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Sustainable Coffee Practices

Nicole K

Posted on August 30 2018

On average, third world coffee farmers receive a paltry 10 per cent of the eventual retail price. As competition among growers - 70 per cent of whom are smallholders - has stiffened; a combination of price reductions and undercutting has left them exposed to the fluctuations of the volatile coffee market. Along with the negative effect this has had on living conditions, the drive for increased output has had a knock-on effect on the environment as well, with monocropping and sun grown coffee now the norm. And given that most coffee growing regions are also home to some of the most delicate eco-systems on earth; the potential for serious damage is strong. (Source: George Blacksell for The Guardian, How Green is your Coffee)

So where does the local coffee roaster come into the chain? Along with greater coffee consumption has come greater awareness of the problems both from coffee industry people and the consumer. La Casa del Caffe has always had a strong commitment to sustainable, and ethically traded coffee products. It's important for us to give back to the industry that we are in, to protect workers’ rights and welfare, including the women and children, to protect the environment for us all, and of course to pay a fair price for a higher welfare green bean. For example, we fully support PNG coffees, not only for their rich taste and full flavour but because they are one of our closest neighbours and we are keeping the food kilometres down and supporting a developing nation in our region.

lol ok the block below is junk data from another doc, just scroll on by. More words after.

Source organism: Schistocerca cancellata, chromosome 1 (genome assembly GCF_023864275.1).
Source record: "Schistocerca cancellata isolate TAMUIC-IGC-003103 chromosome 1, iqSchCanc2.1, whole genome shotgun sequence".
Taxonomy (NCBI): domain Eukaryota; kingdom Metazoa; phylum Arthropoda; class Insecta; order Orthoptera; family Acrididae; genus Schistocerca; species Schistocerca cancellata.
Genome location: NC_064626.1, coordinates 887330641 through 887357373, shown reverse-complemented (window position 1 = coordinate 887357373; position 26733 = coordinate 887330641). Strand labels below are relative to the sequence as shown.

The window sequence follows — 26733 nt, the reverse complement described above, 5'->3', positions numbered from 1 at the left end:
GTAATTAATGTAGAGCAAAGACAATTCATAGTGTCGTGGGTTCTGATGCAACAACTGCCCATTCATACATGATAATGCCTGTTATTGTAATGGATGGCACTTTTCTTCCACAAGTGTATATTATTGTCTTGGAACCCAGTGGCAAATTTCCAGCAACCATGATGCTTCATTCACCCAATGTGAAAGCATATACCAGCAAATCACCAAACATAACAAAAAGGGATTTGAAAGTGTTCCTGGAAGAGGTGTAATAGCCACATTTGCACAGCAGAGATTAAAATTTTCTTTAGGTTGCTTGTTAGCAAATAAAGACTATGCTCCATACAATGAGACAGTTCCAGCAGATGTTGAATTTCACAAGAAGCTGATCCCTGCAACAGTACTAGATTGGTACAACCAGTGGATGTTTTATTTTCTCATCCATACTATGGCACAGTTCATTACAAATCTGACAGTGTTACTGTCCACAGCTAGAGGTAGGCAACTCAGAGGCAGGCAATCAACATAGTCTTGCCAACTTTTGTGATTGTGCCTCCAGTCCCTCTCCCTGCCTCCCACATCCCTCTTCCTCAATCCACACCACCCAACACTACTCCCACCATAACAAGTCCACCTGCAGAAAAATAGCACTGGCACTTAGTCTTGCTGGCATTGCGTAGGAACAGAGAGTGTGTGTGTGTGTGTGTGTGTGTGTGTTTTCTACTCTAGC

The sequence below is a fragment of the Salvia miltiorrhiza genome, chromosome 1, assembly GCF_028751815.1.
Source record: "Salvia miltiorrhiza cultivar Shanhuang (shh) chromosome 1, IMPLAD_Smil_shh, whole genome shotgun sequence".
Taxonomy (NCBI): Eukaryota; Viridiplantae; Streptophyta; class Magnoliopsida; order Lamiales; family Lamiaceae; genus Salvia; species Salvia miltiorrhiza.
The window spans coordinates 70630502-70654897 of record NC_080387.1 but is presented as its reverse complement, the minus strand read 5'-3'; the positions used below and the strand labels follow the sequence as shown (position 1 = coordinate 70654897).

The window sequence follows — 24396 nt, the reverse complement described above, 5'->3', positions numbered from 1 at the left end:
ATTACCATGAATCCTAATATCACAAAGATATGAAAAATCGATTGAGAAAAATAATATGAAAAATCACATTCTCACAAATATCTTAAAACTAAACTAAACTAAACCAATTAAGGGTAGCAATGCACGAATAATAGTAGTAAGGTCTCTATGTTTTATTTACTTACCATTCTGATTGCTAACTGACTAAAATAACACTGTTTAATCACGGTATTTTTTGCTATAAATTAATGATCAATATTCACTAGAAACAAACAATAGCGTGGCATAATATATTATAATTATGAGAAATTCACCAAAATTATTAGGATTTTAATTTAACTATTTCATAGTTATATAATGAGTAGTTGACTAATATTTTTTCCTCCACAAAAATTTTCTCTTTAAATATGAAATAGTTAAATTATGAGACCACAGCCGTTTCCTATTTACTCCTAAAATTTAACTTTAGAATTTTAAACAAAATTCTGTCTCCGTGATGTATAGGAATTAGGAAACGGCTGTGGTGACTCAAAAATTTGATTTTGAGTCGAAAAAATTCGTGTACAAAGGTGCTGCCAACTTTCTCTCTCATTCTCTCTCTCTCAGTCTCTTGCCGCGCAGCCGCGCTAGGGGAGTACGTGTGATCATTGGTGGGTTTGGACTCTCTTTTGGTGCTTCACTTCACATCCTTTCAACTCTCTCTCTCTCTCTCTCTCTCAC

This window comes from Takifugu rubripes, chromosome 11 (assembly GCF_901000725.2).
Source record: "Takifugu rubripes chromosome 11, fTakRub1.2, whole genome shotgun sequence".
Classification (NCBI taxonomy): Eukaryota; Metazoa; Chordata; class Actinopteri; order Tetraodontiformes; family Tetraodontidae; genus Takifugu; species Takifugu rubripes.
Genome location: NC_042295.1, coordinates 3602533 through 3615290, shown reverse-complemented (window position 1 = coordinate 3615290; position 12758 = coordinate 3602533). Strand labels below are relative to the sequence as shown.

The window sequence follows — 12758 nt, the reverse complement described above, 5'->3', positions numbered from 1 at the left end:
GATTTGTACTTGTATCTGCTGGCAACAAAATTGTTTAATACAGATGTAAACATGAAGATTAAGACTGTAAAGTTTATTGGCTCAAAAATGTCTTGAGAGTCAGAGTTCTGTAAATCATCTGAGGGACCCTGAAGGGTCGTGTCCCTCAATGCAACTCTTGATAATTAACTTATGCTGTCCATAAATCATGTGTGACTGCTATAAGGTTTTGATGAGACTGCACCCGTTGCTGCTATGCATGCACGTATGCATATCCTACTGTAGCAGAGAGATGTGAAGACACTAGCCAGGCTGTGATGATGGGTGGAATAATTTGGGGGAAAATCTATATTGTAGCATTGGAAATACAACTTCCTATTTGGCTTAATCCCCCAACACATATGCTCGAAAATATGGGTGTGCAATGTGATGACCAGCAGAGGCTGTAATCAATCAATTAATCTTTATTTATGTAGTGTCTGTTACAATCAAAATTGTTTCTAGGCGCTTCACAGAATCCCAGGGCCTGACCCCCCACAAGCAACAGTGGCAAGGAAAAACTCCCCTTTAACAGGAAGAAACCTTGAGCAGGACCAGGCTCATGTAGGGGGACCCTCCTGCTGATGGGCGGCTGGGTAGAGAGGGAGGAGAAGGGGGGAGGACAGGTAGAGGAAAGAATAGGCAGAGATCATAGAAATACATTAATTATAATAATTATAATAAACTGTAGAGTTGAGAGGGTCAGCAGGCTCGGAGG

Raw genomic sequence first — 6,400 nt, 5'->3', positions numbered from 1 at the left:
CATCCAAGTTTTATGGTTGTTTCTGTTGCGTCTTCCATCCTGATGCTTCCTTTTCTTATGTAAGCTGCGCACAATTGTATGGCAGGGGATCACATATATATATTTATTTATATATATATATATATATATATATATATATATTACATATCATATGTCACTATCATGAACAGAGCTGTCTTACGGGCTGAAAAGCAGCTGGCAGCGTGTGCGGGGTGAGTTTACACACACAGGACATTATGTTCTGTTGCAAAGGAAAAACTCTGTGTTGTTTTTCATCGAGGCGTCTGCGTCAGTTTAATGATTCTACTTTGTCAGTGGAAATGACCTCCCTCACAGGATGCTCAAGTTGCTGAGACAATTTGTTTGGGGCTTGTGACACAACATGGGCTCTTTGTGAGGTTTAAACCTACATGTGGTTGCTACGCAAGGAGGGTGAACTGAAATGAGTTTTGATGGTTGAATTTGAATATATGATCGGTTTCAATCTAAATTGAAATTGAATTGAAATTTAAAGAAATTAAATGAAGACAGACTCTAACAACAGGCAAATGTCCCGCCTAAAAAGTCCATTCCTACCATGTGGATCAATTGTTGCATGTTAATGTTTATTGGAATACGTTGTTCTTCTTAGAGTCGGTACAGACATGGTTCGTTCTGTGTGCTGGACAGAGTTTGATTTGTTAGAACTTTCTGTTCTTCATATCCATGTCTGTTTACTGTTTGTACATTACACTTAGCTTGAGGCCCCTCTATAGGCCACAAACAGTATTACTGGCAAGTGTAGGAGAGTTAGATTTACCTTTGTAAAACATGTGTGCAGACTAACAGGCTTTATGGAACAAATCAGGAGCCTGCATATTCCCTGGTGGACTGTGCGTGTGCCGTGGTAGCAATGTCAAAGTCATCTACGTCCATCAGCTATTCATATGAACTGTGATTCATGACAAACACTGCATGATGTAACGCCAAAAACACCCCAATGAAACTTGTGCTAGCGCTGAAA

Why is sustainably sourced organic coffee so important?

Because it helps protect our precious and fragile environment and it tastes good too. Traditional coffee growers, for mass production, often clear wide swathes of land. This land is predominantly in the rainforest, causing deforestation. The coffee is then exposed to the sun all day, making the beans more vulnerable to pests and insects. The coffee then requires large amounts of pesticides and insecticides to protect them. These pesticides cause soil erosion and pollute local water supplies, ruining the local ecosystem, reducing biodiversity, and leaving the land less fertile.

Organic farmers incorporate shaded trees and various other sustainable agricultural tools for the health of their coffee trees and to solve natural problems of bugs, pests and fungus. Methods include composting, terracing, and inter-cropping and biological pest control. 

And by consciously choosing organic coffee, you will be drinking a cleaner product each day.

For more information:  https://www.theguardian.com/environment/2011/oct/04/green-coffee

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